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InDrive enters Lesotho, Bolt announces African milestones

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Ride-sharing platforms have been growing significantly on the African continent in the past decade. The rise of platforms like Uber, InDrive and Bolt has disrupted the way taxi services operate and created many jobs on the continent.

Last week, ride-hailing platform InDrive said it has expanded into the Southern African country of Lesotho and for six months the company's service fee will be removed, and drivers will retain all their earnings.

The zero-commission offer, however, will be removed after the six-month period and the company will return to the standard fee.

What makes InDrive different from other ride-hailing platforms, is that the platform allows drivers and passengers to determine their own fares, rather than complying with prices set by algorithms.

InDrive's Business Development Representative for Southern Africa Vincent Lilane said the timing for the Lesotho launch couldn't be better.

"There is a clear need for a new approach to ride-hailing. We believe that this method offers a sound solution to many current challenges in the Southern African ride-hailing market," Lilane continued.

"Passengers can describe their trip and suggest a fare, while drivers may accept, decline, or make a counteroffer without any penalties," the company said in a statement.

The app launched in South Africa in 2019 and competes with major players like Uber and Bolt, as well as numerous local taxi apps and other rideshare companies.

In January 2023, it announced that it will be zero-rating data for South African users on its app claiming to be the first ride-hailing app in South Africa to offer a data-free service.

The service is also available in six other African nations. It was launched in Tanzania in 2018, with Nigeria, Kenya and Botswana following in 2019. InDrive's service was first offered in Ghana in 2021 and launched in Namibia in 2022.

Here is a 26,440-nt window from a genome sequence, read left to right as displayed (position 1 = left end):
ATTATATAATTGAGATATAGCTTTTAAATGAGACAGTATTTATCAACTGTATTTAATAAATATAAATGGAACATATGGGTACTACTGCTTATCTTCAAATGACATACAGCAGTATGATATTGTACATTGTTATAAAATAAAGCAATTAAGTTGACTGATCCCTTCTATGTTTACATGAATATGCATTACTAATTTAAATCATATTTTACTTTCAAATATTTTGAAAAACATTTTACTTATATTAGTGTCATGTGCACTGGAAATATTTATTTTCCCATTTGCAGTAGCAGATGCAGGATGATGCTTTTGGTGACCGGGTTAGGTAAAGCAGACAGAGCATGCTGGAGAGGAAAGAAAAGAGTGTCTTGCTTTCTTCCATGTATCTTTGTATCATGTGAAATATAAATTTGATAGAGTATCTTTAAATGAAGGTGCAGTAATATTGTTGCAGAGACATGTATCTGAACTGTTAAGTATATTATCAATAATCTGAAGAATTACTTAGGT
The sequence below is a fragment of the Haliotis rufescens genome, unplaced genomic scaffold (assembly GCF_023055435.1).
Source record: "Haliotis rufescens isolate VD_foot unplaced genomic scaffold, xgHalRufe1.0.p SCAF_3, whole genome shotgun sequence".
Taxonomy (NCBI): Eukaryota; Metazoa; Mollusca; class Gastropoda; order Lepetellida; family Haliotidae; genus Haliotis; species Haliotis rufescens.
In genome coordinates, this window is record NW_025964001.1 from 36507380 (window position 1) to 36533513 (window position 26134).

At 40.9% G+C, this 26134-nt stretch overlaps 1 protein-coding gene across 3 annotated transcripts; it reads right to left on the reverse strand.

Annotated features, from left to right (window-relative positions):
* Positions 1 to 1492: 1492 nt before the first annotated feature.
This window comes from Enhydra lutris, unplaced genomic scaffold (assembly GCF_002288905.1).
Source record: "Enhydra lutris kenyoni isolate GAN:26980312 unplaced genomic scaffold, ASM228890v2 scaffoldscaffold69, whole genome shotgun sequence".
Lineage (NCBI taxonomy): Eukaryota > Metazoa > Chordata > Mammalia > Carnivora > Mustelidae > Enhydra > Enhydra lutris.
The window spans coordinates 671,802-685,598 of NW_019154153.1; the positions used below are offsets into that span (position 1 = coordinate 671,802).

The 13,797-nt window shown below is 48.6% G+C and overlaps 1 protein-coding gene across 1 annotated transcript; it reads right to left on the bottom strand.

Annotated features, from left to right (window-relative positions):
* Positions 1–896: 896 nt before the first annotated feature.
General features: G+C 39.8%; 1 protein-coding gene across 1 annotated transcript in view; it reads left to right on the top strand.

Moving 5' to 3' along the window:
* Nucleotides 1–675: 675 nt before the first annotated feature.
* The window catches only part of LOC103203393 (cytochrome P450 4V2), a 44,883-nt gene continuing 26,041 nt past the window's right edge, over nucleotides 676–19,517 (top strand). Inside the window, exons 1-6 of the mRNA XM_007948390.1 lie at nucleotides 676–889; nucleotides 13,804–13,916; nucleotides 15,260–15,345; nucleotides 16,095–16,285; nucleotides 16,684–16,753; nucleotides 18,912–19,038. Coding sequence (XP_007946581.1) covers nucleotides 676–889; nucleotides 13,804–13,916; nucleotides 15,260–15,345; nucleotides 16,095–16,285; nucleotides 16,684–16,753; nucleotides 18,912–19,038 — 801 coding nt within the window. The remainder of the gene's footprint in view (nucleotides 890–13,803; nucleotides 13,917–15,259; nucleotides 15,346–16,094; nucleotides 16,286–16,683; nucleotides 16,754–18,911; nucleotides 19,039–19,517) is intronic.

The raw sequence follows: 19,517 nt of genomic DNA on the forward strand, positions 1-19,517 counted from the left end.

In early 2021, the California-headquartered company achieved "unicorn" status after closing a US$150 million investment round with Insight Partners, General Catalyst and Bond Capital, which valued the company at US$1.23 billion.

Bolt reaches trip milestones in South Africa and Kenya

Elsewhere, another ridesharing platform has announced that it has hit over 400 million trips across 2 billion kilometers in South Africa.

Moreover, the platform said it currently has over 40,000 driver partners in more than 23 cities across South Africa and continues to look for additional opportunities for drivers to continue earning.

"We started seven years ago with a mission to help people move around their cities in the different parts of South Africa. Since then, we've expanded from just one ride category to include others ensuring that we meet every passenger's needs," said Bolt East and Southern Africa Regional Manager, Takura Malaba.

The company has also been making strides in Kenya and in its 10-year existence, the ride-hailing company has enabled over 100 million rides.

Ride-sharing platform Bolt has hit over 400 million trips in South Africa and 100 million trips in Kenya.   (Source: Bolt Press Kit).
Ride-sharing platform Bolt has hit over 400 million trips in South Africa and 100 million trips in Kenya.
(Source: Bolt Press Kit).

"We are excited to commemorate these significant global and local milestones. These accomplishments reflect the relentless dedication of our team to build a stellar product for our riders and driver-partners," said Bolt's Kenya Country Manager Linda Ndungu.

"To amplify these gains, we have expanded our array of available mobility solutions. Bolt mobility offerings have now gone beyond traditional cars to include motorbikes, tuk-tuks, e-bikes, hybrid cars, and fully electric vehicles," Ndungu added.

These announcements come just months after the ride-hailing platform announced its plans to invest 500 million (US$530 million) in its operations on the African continent over the next two years.

Bolt has over 150 million customers worldwide and operates in over 500 cities in 45 countries across Europe, Africa, Western Asia and Latin America.

Ridesharing platforms have also been in the news for controversial reasons lately. In July 2023, drivers in South Africa suspended their services in protest of poor working conditions, safety concerns and low wages.

Related posts:

*Top image source: Image by Freepik

— Matshepo Sehloho, Associate Editor, Connecting Africa

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